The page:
41. ^ Cokayne and Gibbs, Complete Peerage, 2nd ed., vol. 1, 1910, pp. 94.
  42. ^ Cokayne and Gibbs, Complete Peerage, 2nd ed., vol. 4, 1916, p. 219.
  43. ^ Cokayne and Gibbs, Complete Peerage, 2nd ed., vol. 3, 1910, pp. 94 ; she was the dowager Baroness Belayse and a daughter fo Francis Brudenell, Lord Brudenell.
  44. ^ Cokayne, Complete Peerage, 1st ed., vol. 6, 1895, p. 450.
  45. ^ Cokayne, Complete Peerage, 1st ed., vol. 6, 1895, p. 450.
  46. ^ Cokayne, Complete Peerage, 1st ed., vol. 7, 1896, p. 411.
  47. ^ Cokayne, Complete Peerage, 1st ed., vol. 7, 1896, p. 410.
  48. ^ Cokayne, Complete Peerage, 1st ed., vol. 7, 1896, p. 410 ; daughter of James Master, of East Langdon, Kent, and his wife, Joice, daughter of Christopher Turner, of Milton Erneys, Bedfordshire.
  49. ^ Cokayne, Complete Peerage, 1st ed., vol. 7, 1896, p. 411.
  50. ^ Cokayne, Complete Peerage, 1st ed., vol. 7, 1896, p. 411 ; son of Sir Peter Daniel of Clapham, Surrey ; also commonly spelt "Lionel" ; a portrait of him hung in Yotes Court (see J.P. Neale and T. Moule, Views of the Seats or Noblemen and Gentlemen, vol. 4, 1828 [no page numbers]).
  51. ^ E. Hasted, The History and Topographical Survey of the County of Kent, vol. 5, 1797, p. 84 ; "Mr. James Master resided here [Yokes Place], where he died in 1689 [...] he left three sons and two daughters [...] The daughters were [...] and Martha, who married Lionel Daniel, esq., of Surry [sic], by whom she had William, his heir, and a daughter Elizabeth, married to George, late lord viscount Torrington".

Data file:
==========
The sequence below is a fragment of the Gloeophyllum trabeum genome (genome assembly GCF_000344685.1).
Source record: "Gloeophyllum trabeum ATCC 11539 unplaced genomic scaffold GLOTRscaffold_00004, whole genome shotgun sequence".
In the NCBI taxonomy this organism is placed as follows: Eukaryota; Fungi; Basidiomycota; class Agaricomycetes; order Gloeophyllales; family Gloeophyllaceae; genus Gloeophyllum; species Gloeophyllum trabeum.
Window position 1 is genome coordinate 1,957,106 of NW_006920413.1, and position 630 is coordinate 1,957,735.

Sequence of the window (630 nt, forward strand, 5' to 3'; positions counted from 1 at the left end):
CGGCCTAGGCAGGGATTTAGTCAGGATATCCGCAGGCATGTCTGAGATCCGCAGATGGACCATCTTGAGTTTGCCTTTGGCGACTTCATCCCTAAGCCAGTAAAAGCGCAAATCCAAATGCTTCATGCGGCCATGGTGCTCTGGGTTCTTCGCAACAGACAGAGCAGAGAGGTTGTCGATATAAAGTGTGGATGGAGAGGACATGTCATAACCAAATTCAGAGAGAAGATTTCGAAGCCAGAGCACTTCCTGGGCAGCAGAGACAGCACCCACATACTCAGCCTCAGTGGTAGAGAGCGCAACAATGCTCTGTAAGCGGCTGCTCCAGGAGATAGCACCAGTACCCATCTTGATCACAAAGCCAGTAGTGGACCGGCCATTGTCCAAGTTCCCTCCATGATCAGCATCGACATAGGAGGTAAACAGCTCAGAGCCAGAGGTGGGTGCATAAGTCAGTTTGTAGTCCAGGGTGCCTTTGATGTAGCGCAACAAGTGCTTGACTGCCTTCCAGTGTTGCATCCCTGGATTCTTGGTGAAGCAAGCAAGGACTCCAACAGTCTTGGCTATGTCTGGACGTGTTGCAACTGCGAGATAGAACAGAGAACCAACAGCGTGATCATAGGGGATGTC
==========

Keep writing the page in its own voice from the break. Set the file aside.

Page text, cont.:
52. ^ Cokayne, Complete Peerage, 1st ed., vol. 7, 1896, p. 411.
  53. ^ Cokayne, Complete Peerage, 1st ed., vol. 7, 1896, p. 411.
  54. ^ Cokayne and Gibbs, Complete Peerage, 2nd ed., vol. 3, p. 422.
  55. ^ Cokayne and Gibbs, Complete Peerage, 2nd ed., vol. 3, p. 422 ; daughter of John Cecil, fifth Earl of Exeter.
  56. ^ Cokayne, Complete Peerage, 1st ed., vol. 7, 1896, p. 411.
  57. ^ Cokayne, Complete Peerage, 1st ed., vol. 7, 1896, p. 411 ; Cokayne and Gibbs, Complete Peerage, 2nd ed., vol. 3, p. 422 ; of Caledon and Kinard, county Tyrone.
  58. ^ Cokayne and Gibbs, Complete Peerage, 2nd ed., vol. 3, p. 422 ; daughter of Most Rev. Anthony Dopping, Bishop of Meath.

This article incorporates text from a publication now in the public domainWood, James, ed. (1907). "article name needed". The Nuttall Encyclopædia. London and New York: Frederick Warne. 

Further reading[edit]

  • Chamberlain, Muriel E. Lord Aberdeen: A Political Biography (1983)
  • Halevy, Elie. The Triumph of Reform 1830-1841 ((History of the English People in the Nineteeth Century, Volume 3) (1950) detailed political narrative
    • Halevy, Elie. Victorian Years (History of the English People in the Nineteeth Century, Volume 4) (1951) detailed political narrative
  • Krein, David F. "War And Reform: Russell, Palmerston and the Struggle for Power in the Aberdeen Cabinet, 1853-54," Maryland Historian (1976) 7#2 pp 67-84.
  • Partridge, M. S. "The Russell Cabinet and National Defence, 1846-1852.," History (1987) 72# 235, pp 231-250.
  • Prest, John. "Russell, John, first Earl Russell (1792–1878)", Oxford Dictionary of National Biography, 2004; online ed, 2009 accessed 31 Aug 2014, short scholarly biography
  • Prest, John M. Lord John Russell (Macmillan, 1972), a scholarly biography
  • Prest, J. M. "Gladstone and Russell." Transactions of the Royal Historical Society 16 (1966) pp: 43-63.
  • Reid, Stuart Johnson. Lord John Russell (1895) online; free at Kindle